ATLANTA - If the hostile town hall meetings over the new health-care program proved anything, it is this: Face-to-face democracy still matters, even in the era of Facebook and Twitter.

But the shooting of U.S. Rep. Gabrielle Giffords at a constituent meeting could have a chilling effect on such encounters - and drive lawmakers even further from those they represent.

Members of Congress on Sunday pledged not to let the bloodshed keep them from mingling with the public. Even so, some said they'll give extra thought to precautions, such as a visible police presence and more secure locations.

"I think it needs to be a wake-up call for members who have treated . . . their own personal security in a cavalier way," said Rep. Debbie Wasserman Schultz, D-Fla.

Making it harder for people to access those who represent them could give credence to a rallying cry of the tea-party movement: The "ruling class" of government in Washington is too far removed from voters.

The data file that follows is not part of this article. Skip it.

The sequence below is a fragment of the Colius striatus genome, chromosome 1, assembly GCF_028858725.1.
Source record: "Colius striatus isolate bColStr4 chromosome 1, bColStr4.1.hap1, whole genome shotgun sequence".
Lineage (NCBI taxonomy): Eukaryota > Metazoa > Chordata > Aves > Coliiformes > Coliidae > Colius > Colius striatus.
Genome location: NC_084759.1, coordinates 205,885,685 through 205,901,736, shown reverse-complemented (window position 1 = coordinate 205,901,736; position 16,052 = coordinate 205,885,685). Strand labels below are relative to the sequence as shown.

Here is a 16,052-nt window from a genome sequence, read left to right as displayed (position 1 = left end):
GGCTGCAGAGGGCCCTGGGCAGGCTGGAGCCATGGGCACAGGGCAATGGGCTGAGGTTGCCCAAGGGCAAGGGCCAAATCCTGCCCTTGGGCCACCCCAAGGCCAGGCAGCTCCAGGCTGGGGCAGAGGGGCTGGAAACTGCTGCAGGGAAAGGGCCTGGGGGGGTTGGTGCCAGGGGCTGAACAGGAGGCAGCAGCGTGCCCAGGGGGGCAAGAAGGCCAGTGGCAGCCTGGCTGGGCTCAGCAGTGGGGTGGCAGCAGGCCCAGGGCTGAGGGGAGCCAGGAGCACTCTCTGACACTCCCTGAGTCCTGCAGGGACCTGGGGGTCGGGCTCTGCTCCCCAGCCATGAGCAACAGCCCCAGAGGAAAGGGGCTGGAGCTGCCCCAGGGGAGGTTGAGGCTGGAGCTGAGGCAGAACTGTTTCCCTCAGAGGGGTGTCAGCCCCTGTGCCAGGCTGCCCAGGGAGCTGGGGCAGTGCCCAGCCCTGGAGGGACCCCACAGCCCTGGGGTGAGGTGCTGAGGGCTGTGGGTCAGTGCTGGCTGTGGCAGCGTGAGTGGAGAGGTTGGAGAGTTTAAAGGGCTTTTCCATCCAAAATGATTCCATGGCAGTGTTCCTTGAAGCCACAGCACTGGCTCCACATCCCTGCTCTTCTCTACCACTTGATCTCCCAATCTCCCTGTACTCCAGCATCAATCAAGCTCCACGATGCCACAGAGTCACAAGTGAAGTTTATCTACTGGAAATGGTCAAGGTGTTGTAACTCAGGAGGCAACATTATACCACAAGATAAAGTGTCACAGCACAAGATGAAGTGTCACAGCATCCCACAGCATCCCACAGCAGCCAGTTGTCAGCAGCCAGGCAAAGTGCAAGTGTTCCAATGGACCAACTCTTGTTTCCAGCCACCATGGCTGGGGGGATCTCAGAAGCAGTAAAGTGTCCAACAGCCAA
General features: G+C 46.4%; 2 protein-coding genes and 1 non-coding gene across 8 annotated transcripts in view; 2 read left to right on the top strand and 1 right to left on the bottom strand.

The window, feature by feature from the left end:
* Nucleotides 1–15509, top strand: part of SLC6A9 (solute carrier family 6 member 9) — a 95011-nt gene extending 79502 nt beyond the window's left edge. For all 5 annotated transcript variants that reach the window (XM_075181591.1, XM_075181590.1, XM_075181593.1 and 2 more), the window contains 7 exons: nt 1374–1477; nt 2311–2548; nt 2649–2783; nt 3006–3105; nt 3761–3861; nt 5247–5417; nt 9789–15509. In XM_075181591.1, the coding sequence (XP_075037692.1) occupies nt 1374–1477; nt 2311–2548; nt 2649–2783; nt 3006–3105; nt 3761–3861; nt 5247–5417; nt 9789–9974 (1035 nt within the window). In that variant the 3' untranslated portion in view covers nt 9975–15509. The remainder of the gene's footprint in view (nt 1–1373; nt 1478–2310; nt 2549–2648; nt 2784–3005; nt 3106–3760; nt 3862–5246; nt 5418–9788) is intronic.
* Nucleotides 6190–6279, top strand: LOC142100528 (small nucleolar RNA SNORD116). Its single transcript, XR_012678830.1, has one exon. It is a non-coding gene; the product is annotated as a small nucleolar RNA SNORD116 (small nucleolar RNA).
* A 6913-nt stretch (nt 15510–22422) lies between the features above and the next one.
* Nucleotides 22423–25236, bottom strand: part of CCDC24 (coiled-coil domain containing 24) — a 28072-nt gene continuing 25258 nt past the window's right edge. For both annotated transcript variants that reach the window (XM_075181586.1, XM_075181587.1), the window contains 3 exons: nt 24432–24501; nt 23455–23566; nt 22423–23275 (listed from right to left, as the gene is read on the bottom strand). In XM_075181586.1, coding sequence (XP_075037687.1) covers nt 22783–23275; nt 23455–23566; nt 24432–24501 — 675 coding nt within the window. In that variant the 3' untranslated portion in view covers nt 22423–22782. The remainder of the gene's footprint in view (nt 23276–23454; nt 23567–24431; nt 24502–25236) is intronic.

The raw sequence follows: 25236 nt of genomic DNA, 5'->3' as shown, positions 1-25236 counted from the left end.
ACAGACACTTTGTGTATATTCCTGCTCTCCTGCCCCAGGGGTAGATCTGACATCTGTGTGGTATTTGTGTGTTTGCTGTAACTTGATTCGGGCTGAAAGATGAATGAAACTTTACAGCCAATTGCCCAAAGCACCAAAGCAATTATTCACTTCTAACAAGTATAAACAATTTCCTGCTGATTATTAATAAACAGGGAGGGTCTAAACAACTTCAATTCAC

Town hall events and meet-and-greets remain one of the last vestiges of old-fashioned grass-roots politics, a rare chance in the technology-crazed culture for voters to have a give-and-take with lawmakers.

Those events have become more scripted, with participants screened by organizers in some cases. In others, interest groups deploy teams of activists to create a hubbub tailor-made for the TV cameras.

And members of Congress say informal gatherings - like the "Congress on Your Corner" supermarket stop Giffords was hosting when she was attacked - are invaluable in helping them break out of the Beltway mind-set and connect with constituents.

Experts say social networking tools such as Facebook and Twitter have become increasingly important ways for busy members of Congress to communicate with the public.

Even campaigns are frequently conducted above voters' heads these days, with pricey TV ads and cheap e-mail blasts chosen over time-consuming handshakes on the trail.

Some in Washington said it was imperative for members to remain accessible.

"I'm going to be at the basketball game on the front row. I'll be in the grocery store in a few minutes. I mean, we'll be out just like elected officials are supposed to be," U.S. Sen. Lamar Alexander, R-Tenn., said on CNN on Sunday.